Connie Mack, the manager of the Athletics, read McGraw's dismissal of his team and immediately slapped a white elephant emblem on all the team uniforms. Hey John, McGraw this! When the two teams met in the 1905 World Series, the Athletics actually dedicated a white elephant statue to McGraw. He was so honored that his Giants team went out and smoked the Athletics four games to one. (Christy Matthewson established himself as a star in that Series by pitching 27 shutout innings and winning three games in a six-day span. Pitch count this!)
Okay, so the elephant joke fell flat in 1905. The white elephant emblem endured, though, until 1963 when Charlie Finley swapped out the elephant for a mule named Charlie O. to honor Missouri's Democrats. That year, Finley also jettisoned the Athletics long-time team colors of navy blue and white for the hues we know today, Kelly green, Fort Knox gold, and wedding gown white. (You would know this if you had read the placemats in the Coliseum's Westside Club.)
When Finley moved the A's west to Oakland in 1968, Charlie O. came, too. Fortunately, the mule croaked in 1976 leaving the A's mascotless for the remainder of Finley's term. The elephant returned when the Haas family took over. The retailing-savvy Haas regime turned the elephant into the kid-friendly Stomper in 1997.
The Business of Brand Mascots
Mascots like Stomper are smart business. They are a cost-effective way to reinforce brand loyalty, and not just with the 12-and-under set. Everybody loves a good brand mascot. In fact, mascots outperform celebrities when it comes to brand association.
In a study by Synthesio, a company that monitors social media marketing...wait, I can't go any further! Synthesio? Where do these companies get these ridiculous fusion names? Synthesio sounds like yet another sequel from Cirque de Soleil. Now all I can picture is a Bulgarian in spandex doing a one-armed handstand on a traffic cone.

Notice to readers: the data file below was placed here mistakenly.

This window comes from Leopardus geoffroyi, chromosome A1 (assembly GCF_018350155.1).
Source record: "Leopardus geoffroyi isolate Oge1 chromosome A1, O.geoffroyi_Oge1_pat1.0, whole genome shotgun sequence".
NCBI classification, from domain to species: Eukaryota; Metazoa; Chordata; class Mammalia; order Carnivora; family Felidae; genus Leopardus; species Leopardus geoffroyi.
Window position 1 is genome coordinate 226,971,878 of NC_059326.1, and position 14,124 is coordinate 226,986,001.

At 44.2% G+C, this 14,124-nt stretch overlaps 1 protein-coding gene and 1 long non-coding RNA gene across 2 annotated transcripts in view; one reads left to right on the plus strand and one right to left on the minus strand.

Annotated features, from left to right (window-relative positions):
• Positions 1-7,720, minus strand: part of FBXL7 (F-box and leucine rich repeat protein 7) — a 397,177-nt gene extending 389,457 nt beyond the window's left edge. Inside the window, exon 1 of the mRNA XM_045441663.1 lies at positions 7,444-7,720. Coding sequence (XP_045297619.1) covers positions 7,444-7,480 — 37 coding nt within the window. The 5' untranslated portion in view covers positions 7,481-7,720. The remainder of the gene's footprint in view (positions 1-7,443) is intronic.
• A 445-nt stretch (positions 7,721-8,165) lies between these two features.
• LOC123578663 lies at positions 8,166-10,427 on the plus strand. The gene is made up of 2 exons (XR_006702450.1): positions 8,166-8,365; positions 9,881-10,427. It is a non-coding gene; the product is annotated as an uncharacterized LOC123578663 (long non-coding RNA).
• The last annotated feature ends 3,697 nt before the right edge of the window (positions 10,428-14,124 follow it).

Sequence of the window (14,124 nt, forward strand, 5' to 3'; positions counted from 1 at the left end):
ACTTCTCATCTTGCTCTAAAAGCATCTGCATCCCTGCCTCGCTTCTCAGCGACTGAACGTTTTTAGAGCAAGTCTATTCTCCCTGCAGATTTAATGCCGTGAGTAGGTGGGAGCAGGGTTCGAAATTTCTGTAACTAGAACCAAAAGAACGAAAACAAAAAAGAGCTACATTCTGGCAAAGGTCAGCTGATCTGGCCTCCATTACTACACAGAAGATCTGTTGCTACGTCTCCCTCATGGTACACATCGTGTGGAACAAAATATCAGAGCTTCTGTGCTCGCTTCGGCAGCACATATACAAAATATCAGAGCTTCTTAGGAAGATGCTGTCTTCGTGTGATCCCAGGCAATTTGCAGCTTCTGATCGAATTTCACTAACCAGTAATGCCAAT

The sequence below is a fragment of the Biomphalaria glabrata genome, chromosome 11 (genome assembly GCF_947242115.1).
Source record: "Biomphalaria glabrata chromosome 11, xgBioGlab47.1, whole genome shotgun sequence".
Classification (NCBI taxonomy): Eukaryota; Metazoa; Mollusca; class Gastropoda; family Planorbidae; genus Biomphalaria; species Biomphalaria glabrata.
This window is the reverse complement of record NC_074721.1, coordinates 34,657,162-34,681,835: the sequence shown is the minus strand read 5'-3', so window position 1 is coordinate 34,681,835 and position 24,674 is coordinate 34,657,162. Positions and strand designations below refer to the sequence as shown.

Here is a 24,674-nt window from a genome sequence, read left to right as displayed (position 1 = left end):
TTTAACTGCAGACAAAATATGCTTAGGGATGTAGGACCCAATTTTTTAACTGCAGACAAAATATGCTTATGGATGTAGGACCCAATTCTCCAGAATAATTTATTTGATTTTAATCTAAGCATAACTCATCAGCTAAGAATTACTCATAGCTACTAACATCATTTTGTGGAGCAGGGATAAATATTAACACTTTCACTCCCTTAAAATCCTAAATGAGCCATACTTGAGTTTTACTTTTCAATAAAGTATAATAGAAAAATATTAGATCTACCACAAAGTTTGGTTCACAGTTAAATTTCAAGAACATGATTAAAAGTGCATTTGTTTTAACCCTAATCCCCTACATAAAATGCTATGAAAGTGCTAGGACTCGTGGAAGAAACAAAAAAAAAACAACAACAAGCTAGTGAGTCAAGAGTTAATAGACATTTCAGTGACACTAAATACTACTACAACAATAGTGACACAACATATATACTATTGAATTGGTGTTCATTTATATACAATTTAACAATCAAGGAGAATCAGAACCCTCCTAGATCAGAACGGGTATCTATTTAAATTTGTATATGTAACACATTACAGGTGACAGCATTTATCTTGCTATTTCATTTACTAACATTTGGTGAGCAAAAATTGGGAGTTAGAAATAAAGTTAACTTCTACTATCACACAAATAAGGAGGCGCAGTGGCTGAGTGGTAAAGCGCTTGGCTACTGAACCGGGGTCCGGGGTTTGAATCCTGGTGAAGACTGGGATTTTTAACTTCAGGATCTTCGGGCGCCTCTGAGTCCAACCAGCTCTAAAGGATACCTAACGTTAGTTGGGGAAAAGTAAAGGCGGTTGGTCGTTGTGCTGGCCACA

Where was I? Oh, yeah, the marketing study. Between November, 2012 and April, 2013, the Bulgarian acrobats at Synthesio studied all web posts that mentioned a brand and the mascot or celebrity associated with that brand. The Pillsbury Doughboy kicked LeBron James' ass! The Doughboy generated ten times more social media chatter than did Nike's LeBron. Even worse, the top-five mascots (the Doughboy, the Aflac duck, Geico's gecko, Tony the Tiger, and Progressive Insurance's Flo) stomped all over Justin Timberlake (Bud Light), Ashton Kutcher (Nikon) and Michael Phelps (Subway) in terms of brand association.
So mascots are effective. They are controllable, too. Peyton Manning will be pitching twenty seven products before breakfast but you're never going to see the Doughboy plugging anything but Pillsbury. Even better, mascots are cheap.
The exact pay scale for mascots is something of a mystery. Stomper is known to work for peanuts. Years ago, the Crazy Crab made a sub rosa attempt to organize the mascots but the Crab was cooked when MLB cracked the plot. At last count, Scott Boras has zero mascots on his client roster so you know there won't be holdouts.
Even better, mascots pay for themselves! You want Stomper to stop by your seat at an A's game...$50. You want to tailgate with Stomper? $100. You want Stomper to stop by your kid's school and pass out "Student of the Month" certificates? $150. You want Stomper to be your Best Man at your wedding next month? Probably $400, more if Stomper has to go to the bachelor party. And don't forget reimbursement for travel expenses. Unfortunately, Stomper drives that Chevron cartoon car which guzzles more Techroline than an armored personnel carrier.